Lateral medullary syndrome

Lateral medullary syndrome, (or Wallenberg syndrome) is an acute ischemic infarct due to occlusion of the vessels supplying the lateral medulla oblongata; most commonly occlusion of intracranial portion of the vertebral artery followed by PICA and its branches 1-3. This syndrome is characterised by:

  • vestibulocerebellar symptoms: vertigo, falling towards the side of lesion, diplopia, and multidirectional nystagmus (inferior cerebellar peduncle and vestibular nucleus1-3
  • autonomic dysfunction: ipsilateral Horner's syndrome, hiccups 1-3
  • sensory symptoms: initially abnormal stabbing pain over the ipsilateral face then loss of pain and temperature sensation over the contralateral side of body (spinal trigeminal nucleus involvement) 1-3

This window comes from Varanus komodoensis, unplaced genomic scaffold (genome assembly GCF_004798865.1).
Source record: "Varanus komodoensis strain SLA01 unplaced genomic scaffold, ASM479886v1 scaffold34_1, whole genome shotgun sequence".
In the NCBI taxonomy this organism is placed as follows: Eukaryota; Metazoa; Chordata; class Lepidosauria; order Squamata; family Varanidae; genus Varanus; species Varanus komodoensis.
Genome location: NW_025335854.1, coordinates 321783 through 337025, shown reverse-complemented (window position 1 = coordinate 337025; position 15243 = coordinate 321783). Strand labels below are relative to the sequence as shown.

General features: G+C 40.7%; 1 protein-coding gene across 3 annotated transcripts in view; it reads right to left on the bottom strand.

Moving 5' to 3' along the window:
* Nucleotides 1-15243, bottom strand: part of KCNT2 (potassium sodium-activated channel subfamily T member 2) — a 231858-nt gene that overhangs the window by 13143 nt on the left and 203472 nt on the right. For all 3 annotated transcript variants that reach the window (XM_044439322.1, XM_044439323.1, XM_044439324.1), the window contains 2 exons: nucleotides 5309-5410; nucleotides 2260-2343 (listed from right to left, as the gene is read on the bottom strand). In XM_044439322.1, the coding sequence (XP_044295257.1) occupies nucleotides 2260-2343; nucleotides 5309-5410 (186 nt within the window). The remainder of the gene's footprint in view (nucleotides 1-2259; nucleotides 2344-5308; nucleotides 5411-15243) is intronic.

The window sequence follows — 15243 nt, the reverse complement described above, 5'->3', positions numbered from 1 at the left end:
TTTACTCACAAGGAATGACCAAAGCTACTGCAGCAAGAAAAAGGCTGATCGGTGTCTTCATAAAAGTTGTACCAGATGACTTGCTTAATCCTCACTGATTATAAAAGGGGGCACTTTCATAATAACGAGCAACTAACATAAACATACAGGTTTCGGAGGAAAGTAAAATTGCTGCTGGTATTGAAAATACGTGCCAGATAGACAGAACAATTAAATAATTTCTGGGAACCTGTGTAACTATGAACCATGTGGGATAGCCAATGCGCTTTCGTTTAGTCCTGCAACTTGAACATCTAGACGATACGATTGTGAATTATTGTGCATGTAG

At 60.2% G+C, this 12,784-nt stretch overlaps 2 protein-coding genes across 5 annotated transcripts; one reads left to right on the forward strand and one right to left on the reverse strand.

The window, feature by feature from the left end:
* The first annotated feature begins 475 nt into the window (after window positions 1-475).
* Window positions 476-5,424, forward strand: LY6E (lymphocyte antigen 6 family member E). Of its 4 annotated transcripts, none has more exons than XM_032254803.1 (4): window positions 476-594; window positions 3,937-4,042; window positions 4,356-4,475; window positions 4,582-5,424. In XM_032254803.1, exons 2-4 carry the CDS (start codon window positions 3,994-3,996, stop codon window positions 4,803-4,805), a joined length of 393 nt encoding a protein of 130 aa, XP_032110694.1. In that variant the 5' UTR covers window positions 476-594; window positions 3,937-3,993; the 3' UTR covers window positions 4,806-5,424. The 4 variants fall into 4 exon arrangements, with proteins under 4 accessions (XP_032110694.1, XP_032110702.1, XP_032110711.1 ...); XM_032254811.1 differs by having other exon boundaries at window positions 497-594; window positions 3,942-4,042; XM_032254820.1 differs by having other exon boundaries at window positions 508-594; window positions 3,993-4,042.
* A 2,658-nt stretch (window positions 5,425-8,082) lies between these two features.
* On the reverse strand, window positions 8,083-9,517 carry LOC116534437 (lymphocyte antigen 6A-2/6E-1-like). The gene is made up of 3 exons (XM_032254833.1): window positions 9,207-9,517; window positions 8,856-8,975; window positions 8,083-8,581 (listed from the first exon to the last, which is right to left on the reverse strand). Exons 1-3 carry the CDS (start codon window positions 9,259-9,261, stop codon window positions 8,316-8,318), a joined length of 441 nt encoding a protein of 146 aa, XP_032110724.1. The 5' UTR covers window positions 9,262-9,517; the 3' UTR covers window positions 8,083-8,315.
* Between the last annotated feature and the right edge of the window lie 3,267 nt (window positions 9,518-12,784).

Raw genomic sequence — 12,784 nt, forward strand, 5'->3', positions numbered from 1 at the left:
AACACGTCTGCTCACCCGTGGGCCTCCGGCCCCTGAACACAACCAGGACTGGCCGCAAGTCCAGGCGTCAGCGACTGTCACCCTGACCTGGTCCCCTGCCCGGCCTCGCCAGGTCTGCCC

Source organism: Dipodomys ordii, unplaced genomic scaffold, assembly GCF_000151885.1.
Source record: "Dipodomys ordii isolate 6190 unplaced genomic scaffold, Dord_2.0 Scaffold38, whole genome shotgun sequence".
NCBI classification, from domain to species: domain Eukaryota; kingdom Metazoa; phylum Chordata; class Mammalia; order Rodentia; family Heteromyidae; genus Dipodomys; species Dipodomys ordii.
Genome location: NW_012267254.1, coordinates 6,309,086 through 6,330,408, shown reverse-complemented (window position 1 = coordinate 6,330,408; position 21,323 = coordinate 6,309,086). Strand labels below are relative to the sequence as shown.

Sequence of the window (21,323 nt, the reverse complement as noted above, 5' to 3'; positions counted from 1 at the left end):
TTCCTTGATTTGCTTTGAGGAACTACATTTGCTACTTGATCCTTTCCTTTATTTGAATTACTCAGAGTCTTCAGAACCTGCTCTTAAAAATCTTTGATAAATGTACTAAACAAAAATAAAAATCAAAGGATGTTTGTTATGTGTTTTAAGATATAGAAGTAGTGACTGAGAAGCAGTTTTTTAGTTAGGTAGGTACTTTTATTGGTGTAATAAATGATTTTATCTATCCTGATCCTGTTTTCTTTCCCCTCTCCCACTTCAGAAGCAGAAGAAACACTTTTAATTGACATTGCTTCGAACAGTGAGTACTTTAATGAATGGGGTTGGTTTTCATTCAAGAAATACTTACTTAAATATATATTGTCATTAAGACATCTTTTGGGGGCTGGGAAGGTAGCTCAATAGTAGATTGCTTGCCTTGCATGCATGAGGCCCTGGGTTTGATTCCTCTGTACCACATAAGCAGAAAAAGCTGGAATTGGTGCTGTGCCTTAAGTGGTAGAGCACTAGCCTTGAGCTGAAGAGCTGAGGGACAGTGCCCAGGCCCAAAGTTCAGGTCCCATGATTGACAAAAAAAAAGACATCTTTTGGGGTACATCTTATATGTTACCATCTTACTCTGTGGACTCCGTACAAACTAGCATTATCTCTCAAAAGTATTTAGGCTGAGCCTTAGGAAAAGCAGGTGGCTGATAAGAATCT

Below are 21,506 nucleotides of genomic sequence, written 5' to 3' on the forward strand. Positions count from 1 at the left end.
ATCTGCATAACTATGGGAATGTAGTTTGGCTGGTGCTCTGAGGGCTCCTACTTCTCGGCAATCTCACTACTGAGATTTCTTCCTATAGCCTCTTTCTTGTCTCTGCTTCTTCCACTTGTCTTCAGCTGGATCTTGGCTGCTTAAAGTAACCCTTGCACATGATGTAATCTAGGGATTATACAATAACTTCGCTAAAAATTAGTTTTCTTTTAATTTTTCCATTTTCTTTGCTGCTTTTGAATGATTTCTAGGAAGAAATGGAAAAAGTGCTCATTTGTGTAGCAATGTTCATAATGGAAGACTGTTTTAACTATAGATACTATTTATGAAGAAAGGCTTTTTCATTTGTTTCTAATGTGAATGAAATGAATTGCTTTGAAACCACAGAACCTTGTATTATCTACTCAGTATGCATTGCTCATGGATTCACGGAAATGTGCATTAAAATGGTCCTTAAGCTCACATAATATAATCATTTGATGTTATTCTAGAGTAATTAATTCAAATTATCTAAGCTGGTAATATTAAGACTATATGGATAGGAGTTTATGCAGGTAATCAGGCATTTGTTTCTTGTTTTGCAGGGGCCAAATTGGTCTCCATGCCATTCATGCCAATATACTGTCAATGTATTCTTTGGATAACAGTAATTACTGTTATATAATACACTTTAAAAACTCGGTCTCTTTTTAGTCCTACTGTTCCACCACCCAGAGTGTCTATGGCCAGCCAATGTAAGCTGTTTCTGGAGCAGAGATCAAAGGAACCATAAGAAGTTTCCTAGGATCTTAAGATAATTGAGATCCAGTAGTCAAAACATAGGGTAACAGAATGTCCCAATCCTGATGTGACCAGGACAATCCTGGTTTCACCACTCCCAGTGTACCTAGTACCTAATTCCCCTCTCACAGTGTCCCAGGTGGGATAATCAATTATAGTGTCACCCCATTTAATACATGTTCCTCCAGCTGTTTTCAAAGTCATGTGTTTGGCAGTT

• ipsilateral bulbar muscle weakness: hoarseness, dysphonia, dysphagia, and dysarthria, decreased gag reflex (nucleus ambiguus1-3

History and etymology

The syndrome was first described by Adolf Wallenberg (1862-1949), a German physician, in 1895 4.

See also

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Article information

rID: 12193
Section: Syndromes
Synonyms or Alternate Spellings:
  • Wallenberg syndrome
  • Wallenberg's syndrome
  • Lateral medullary syndrome

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